The new Canada Post Vancouver Asahi stamp booklet. The pack of 10 stamps comes in a booklet on top of a map of Vancouver’s Powell Street area and an Asahi game ticket. Photo credit: Canada Post.
BURNABY — Next time you receive a letter, you may see some smiling Japanese Canadian faces looking up at you.
Canada Post has released a new stamp that honours the Vancouver Asahi, the Japanese Canadian baseball team. The stamp was unveiled in a ceremony at the Nikkei National Museum in Burnaby by the last surviving Asahi member, 97 year old Kaye Kaminishi on April 24.
“My past teammates, coaches and managers are all looking down, smiling, happy and humbled by the recognition that Canada Post has given them,” said Ed Kaminishi on behalf of Kaye.
Kaye was a third baseman when he played on the team, and can be seen in the new stamp. The stamp is shaped like a baseball and features the image of 11 players from the 1940 team. If you look closely, you can see Kaye smiling from the back row, second from the left.
The team would disband just a year later, when Canada declared war on Japan and 21,000 Japanese Canadians were interned in the interior of B.C.
The Vancouver Asahi formed in 1914 and were based in Oppenheimer Park. The team developed a unique playing style, called “brain ball,” which included bunting, base stealing and squeeze plays to score points. Many of the Japanese Canadian players were physically smaller than their opponents, but they won games with smart strategies, which made them popular to all Canadians.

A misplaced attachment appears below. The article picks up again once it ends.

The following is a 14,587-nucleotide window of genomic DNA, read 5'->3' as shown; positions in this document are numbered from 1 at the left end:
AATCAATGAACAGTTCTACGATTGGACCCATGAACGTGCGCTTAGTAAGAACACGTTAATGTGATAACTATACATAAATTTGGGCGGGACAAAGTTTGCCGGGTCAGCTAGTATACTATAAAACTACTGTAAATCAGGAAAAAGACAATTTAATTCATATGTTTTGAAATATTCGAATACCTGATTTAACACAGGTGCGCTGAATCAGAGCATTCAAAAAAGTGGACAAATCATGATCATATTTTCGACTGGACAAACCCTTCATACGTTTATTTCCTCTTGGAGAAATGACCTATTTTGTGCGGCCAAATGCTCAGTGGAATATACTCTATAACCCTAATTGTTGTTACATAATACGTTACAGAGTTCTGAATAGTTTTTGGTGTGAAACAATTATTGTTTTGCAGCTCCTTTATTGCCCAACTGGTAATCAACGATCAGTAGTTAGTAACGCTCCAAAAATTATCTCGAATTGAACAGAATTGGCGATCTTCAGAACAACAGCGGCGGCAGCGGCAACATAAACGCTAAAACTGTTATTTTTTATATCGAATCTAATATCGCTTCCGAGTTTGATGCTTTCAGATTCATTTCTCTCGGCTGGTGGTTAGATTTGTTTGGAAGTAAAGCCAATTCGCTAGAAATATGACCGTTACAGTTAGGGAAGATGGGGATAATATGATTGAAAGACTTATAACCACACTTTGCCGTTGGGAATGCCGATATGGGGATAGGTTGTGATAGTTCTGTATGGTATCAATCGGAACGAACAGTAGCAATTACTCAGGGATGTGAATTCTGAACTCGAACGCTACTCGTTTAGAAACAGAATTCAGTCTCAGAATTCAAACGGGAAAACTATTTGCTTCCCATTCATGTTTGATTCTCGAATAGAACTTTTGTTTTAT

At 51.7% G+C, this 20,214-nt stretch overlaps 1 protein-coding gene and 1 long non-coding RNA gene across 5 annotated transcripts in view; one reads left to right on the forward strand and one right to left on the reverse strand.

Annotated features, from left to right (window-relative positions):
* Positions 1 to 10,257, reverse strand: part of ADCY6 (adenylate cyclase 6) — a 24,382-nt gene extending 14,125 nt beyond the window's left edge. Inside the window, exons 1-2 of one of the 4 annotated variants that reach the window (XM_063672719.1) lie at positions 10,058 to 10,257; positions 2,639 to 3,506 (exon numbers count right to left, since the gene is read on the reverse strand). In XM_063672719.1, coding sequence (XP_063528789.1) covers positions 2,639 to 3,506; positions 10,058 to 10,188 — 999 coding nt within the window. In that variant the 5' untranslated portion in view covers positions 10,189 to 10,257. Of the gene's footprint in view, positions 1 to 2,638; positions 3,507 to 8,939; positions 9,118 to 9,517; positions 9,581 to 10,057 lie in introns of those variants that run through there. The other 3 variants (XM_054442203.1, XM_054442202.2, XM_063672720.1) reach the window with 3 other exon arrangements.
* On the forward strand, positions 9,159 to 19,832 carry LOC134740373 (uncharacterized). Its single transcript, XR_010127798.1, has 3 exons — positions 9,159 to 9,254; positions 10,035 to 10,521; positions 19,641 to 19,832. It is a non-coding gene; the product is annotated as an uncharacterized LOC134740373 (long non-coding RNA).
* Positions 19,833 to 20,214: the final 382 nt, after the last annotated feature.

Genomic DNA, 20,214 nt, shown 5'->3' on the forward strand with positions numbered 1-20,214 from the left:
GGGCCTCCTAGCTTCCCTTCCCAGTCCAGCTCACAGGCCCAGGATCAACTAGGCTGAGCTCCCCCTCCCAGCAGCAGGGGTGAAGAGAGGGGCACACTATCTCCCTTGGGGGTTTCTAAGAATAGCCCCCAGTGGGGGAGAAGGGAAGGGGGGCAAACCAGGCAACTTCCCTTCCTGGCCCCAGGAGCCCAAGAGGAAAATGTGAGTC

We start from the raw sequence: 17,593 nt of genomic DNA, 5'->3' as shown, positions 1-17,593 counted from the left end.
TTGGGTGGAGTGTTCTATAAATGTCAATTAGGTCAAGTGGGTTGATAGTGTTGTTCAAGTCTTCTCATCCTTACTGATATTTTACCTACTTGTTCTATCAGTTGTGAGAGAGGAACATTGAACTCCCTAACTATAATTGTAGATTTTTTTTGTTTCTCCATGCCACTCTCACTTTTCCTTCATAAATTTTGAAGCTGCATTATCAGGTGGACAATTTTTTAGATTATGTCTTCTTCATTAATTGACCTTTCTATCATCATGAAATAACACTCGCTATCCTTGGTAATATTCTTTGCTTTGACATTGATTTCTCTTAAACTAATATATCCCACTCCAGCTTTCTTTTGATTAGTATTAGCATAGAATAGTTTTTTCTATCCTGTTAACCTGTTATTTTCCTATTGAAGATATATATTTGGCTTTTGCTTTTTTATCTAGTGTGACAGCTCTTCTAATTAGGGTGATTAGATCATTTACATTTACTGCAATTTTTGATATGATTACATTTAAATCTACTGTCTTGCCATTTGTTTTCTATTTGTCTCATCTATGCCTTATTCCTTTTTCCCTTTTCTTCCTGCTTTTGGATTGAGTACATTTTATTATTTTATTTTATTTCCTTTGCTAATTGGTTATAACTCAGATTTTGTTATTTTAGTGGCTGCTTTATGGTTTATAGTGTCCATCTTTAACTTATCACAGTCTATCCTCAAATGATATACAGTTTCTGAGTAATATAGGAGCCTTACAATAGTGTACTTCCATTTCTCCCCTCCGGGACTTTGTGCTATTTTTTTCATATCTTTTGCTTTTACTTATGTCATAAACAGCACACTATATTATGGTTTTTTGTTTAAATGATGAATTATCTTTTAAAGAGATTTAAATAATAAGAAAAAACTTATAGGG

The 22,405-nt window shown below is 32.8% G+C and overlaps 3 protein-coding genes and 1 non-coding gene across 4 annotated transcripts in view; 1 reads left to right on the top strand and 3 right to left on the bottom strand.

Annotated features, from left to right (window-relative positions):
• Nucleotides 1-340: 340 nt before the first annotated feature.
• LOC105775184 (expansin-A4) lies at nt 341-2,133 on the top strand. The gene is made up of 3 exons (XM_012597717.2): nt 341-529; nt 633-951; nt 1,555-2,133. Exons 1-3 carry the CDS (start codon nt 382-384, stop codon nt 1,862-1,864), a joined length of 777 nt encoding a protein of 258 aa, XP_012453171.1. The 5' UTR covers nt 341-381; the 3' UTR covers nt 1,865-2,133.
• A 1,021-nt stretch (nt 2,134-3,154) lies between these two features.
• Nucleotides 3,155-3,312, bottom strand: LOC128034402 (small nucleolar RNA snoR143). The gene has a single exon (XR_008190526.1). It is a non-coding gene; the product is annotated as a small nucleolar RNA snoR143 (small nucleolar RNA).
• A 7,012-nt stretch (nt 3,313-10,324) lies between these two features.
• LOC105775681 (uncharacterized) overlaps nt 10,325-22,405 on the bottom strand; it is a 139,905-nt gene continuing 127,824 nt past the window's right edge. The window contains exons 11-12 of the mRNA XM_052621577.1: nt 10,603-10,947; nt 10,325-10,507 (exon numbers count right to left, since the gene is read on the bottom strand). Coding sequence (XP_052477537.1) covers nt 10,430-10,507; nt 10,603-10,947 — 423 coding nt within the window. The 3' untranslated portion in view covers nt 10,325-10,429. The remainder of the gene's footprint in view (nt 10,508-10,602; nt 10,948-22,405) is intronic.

The Vancouver Asahi story is also one of perseverance in the face of adversity. The team was subjected to racism, but when they played on the field, they brought all Canadians out to cheer for them. Even after disbanding during the Second World War, some teammates brought baseball to the internment camps.
“Canada’s forcible confinement of Japanese-Canadians during the Second World War remains one of the most tragic events in Canadian history,” said the Honourable Carla Qualtrough, Minister of Public Services, responsible for Canada Post.
“This stamp reflects the Asahi’s determination to overcome racism and discrimination through the power of sport. Asahi players exhibited integrity, honour and fair play and were shining examples of what it means to be truly Canadian.”
The ceremony brought out special guests from across Canada, as well as Japan and members of the Asahi Baseball Association, who are named for and inspired by the original team.
The Asahi stamps are now available in booklets of 10 stamps at Canada Post, either at the post office or online, for $9. A special envelope can also be purchased for $1.90 with archival images and a timeline of the Asahi on it.